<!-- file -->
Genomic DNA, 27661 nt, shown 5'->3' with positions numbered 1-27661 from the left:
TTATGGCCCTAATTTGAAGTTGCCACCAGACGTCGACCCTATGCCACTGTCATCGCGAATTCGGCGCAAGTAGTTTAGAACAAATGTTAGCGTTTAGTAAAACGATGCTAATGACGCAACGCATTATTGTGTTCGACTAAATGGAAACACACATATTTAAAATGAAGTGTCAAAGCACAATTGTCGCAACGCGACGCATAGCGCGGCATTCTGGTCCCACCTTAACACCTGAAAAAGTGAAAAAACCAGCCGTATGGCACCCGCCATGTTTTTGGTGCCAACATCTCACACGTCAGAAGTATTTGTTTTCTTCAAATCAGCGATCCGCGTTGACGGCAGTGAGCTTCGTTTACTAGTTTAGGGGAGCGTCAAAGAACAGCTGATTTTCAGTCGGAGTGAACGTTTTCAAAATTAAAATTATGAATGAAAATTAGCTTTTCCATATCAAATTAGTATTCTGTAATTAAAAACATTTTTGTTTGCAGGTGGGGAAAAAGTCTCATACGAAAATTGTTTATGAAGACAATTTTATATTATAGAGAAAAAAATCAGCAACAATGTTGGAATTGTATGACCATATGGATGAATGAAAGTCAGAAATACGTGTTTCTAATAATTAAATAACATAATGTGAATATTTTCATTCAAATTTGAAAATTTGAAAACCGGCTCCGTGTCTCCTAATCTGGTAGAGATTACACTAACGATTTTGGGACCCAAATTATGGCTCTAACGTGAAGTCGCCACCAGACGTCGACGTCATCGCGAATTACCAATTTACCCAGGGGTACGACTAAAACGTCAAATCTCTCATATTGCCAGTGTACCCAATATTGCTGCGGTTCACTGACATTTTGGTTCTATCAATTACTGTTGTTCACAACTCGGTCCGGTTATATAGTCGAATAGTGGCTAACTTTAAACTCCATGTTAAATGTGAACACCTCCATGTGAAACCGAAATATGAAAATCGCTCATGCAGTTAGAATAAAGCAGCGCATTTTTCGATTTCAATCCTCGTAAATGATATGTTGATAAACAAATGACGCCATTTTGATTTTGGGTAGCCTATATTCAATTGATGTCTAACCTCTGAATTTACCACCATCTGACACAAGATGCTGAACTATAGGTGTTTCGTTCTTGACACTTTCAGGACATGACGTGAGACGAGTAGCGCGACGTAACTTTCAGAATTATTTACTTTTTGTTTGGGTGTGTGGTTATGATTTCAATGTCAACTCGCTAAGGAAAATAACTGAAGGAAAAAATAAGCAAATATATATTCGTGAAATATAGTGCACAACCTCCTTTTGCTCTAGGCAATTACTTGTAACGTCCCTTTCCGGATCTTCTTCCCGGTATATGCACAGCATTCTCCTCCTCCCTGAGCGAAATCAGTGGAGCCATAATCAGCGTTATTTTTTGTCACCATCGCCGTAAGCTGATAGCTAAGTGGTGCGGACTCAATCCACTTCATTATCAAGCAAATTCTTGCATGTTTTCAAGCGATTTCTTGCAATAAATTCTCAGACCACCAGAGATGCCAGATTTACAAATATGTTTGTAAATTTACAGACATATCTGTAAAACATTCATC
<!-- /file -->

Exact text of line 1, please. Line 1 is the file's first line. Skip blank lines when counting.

Genomic DNA, 27661 nt, shown 5'->3' with positions numbered 1-27661 from the left: